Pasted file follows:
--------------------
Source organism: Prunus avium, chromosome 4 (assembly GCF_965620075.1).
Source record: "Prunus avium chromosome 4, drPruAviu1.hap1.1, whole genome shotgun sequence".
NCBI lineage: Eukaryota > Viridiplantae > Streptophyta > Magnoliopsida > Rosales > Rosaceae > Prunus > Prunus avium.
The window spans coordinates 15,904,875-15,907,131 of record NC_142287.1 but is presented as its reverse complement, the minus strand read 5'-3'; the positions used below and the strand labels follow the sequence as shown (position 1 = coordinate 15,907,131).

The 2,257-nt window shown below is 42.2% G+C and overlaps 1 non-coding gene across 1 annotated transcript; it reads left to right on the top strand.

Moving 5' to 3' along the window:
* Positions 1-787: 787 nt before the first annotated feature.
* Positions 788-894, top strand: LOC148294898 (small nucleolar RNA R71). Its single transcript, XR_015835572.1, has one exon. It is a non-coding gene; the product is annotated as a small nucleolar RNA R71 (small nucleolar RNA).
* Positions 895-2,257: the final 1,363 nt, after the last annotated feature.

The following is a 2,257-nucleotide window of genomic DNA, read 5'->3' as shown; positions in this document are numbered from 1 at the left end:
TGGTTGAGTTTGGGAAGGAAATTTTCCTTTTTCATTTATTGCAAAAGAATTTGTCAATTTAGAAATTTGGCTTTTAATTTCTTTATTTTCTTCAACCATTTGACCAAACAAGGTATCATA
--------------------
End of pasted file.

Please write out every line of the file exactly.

Source organism: Prunus avium, chromosome 4 (assembly GCF_965620075.1).
Source record: "Prunus avium chromosome 4, drPruAviu1.hap1.1, whole genome shotgun sequence".
NCBI lineage: Eukaryota > Viridiplantae > Streptophyta > Magnoliopsida > Rosales > Rosaceae > Prunus > Prunus avium.
The window spans coordinates 15,904,875-15,907,131 of record NC_142287.1 but is presented as its reverse complement, the minus strand read 5'-3'; the positions used below and the strand labels follow the sequence as shown (position 1 = coordinate 15,907,131).

The 2,257-nt window shown below is 42.2% G+C and overlaps 1 non-coding gene across 1 annotated transcript; it reads left to right on the top strand.

Moving 5' to 3' along the window:
* Positions 1-787: 787 nt before the first annotated feature.
* Positions 788-894, top strand: LOC148294898 (small nucleolar RNA R71). Its single transcript, XR_015835572.1, has one exon. It is a non-coding gene; the product is annotated as a small nucleolar RNA R71 (small nucleolar RNA).
* Positions 895-2,257: the final 1,363 nt, after the last annotated feature.

The following is a 2,257-nucleotide window of genomic DNA, read 5'->3' as shown; positions in this document are numbered from 1 at the left end:
TGGTTGAGTTTGGGAAGGAAATTTTCCTTTTTCATTTATTGCAAAAGAATTTGTCAATTTAGAAATTTGGCTTTTAATTTCTTTATTTTCTTCAACCATTTGACCAAACAAGGTATCATA